But art academics told the Guardian that Guston’s work was exactly the kind of art that still needs to be discussed today. Guston’s work was deep; he had the foresight to see things as they were happening and his im­ages are as poignant now as they had ever been. Art was not sup­posed to be a pretty picture; it was actually a reflect­ion. So an exhibition org­an­is­ed several years ago, no mat­t­er how intell­ig­ent, must be recon­sid­ered in light of what has ch­anged. Thus the four museums seemed tone-deaf to what is happening in public dis­course in 2020. 

Guston’s daughter, Musa Mayer (b1943), said that she was saddened by the decision from the museums to postpone the exhibition. Her fat­h­er had dared to unveil white culpability, the shared role in all­owing the racist terror that he had wit­nessed since boyhood. Her father had made a body of work that sh­ocked the art world; he had violated the canon of what a noted abst­ract artist should be painting, at a time of doctrinaire art criticism! Furthermore he dared to hold a mirror to White Amer­ica, exposing the Banality of Evil and the systemic rac­ism the US was still struggling to confront today. In these works, car­toonish hooded figures evoked the Ku Klux Klan. They planned, plotted and rode around in cars smoking cigars. The viewer never saw their acts of hatred, never knew what was in their minds. But it was clear that they were us. Our denial, our conceal­ment. 

Musa believed this should be a time of reckoning & dialogue. The danger was not in looking at her father’s work, but in looking away.

Guston always considered his own KKK art to be about the pervasive­ness of evil and white supremacy. A curator at the Modern Art Mus­eum Fort Worth in Texas, who organised their Guston survey in 2003, concluded the case well: If the goal of the 2020 exhibition was to survey the late artist’s career in a contemporary context, it is ironic that if ever there was a poignant time to have these Guston images shown, it would be now!


Andrew said...

I find the KKK paintings very disturbing, and if that was his intention, they work. I suppose galleries self censoring is not new but still in this case, very disappointing.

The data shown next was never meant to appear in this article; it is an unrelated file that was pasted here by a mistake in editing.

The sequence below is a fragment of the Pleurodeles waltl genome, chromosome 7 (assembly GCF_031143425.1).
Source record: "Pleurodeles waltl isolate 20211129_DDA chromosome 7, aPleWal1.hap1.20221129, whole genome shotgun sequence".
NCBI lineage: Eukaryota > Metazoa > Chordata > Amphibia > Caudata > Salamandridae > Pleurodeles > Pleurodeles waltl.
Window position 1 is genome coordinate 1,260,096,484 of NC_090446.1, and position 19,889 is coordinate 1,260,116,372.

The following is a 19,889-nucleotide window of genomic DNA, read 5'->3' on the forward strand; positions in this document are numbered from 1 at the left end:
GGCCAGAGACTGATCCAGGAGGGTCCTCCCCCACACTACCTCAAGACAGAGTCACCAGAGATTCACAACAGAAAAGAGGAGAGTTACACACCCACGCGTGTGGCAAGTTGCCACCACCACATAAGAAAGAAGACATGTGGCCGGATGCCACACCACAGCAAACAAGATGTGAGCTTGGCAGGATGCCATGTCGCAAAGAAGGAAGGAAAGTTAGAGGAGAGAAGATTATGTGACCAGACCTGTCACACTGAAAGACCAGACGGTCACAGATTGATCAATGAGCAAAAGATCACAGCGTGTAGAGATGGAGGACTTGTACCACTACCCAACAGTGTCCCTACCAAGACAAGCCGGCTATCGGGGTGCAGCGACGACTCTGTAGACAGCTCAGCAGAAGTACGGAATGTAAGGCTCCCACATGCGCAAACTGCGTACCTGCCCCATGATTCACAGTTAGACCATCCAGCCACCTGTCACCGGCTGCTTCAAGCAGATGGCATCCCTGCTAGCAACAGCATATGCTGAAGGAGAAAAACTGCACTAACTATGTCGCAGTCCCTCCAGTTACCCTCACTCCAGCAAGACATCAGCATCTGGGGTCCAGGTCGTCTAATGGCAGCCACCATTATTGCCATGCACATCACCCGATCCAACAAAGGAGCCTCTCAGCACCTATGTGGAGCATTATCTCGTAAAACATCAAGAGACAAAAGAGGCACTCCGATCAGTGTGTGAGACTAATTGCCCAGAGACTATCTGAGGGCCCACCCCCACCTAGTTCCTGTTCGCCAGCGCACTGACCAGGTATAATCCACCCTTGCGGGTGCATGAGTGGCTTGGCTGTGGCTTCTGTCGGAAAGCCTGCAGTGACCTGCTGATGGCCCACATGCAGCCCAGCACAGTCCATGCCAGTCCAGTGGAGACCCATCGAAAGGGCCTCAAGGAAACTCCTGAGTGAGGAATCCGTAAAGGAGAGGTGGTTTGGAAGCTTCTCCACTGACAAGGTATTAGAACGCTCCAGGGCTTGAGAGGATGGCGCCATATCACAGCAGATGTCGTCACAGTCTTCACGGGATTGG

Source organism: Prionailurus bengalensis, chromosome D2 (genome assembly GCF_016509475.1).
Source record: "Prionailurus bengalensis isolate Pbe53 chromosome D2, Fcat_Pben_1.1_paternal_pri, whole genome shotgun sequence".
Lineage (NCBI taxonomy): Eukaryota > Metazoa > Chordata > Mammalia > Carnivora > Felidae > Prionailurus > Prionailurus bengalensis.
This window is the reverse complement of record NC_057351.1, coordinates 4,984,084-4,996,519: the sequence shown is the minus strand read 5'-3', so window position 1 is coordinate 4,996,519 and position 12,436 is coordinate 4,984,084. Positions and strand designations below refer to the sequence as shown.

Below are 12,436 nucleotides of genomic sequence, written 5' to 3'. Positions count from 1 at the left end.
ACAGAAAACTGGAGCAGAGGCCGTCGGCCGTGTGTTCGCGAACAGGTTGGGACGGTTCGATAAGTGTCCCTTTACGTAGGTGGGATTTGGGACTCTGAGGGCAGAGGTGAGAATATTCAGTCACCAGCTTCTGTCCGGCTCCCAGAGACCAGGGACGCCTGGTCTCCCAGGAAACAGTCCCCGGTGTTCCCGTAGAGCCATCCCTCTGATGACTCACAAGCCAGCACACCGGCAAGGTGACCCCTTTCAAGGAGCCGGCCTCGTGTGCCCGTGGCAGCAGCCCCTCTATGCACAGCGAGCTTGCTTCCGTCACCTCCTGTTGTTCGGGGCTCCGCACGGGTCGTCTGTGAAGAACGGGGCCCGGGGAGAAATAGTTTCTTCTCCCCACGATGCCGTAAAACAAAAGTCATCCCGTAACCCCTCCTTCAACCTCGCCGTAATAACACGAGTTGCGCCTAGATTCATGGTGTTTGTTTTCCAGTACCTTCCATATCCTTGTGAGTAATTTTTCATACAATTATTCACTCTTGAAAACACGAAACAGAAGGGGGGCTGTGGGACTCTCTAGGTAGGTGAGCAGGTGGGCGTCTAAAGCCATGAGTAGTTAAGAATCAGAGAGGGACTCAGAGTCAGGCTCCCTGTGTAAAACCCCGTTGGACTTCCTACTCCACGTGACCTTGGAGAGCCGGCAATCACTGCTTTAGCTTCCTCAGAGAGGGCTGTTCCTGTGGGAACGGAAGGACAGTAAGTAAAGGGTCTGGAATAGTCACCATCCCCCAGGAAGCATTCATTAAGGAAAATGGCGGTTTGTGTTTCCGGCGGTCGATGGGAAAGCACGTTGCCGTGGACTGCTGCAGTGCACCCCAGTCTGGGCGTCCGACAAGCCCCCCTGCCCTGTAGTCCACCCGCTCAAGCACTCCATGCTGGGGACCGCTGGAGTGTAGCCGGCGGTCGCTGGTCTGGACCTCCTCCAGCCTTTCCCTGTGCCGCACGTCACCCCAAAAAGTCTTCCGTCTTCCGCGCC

LMK said...

Without sounding like a conspiracy theorist, perhaps President Trump put pressure on the galleries to thank his KKK and Proud Boy supporters.

Parnassus said...

Hello Hels, Today, more than ever, with art museums (as with so many other areas of life) it is a case of the patients running the asylum. Museums less and less have a leadership role in instructing the public. Instead they present what is warm and fuzzy (at least by today's standards), and more and more "name" pictures, even if they are not the artist's best work. In welcoming larger segments of the public, museums have given up all connoisseurship*, and have become lowest-common-denominator venues for electronic interactive activities which keep people focused on screens, never looking at the actual art hanging nearby.
* Just to illustrate how standards are slipping, the word "connoisseurship" was not in my computer's spell-checker!

Hels said...


I thought the KKK paintings actually looked rather mild, given that there were no guns, no lynchings and no viciously attacked black Americans. Rather the KKK men were shown smoking, driving and working. If it wasn't for the pointed white hoods, the viewers probably would not have learned much from Guston's works.

I agree... the galleries' decisions have been very disappointing.

Hels said...


conspiracy theories are usually easily dismissed. But when President Trump would not criticise his Fascist supporters in his speeches, everything changes.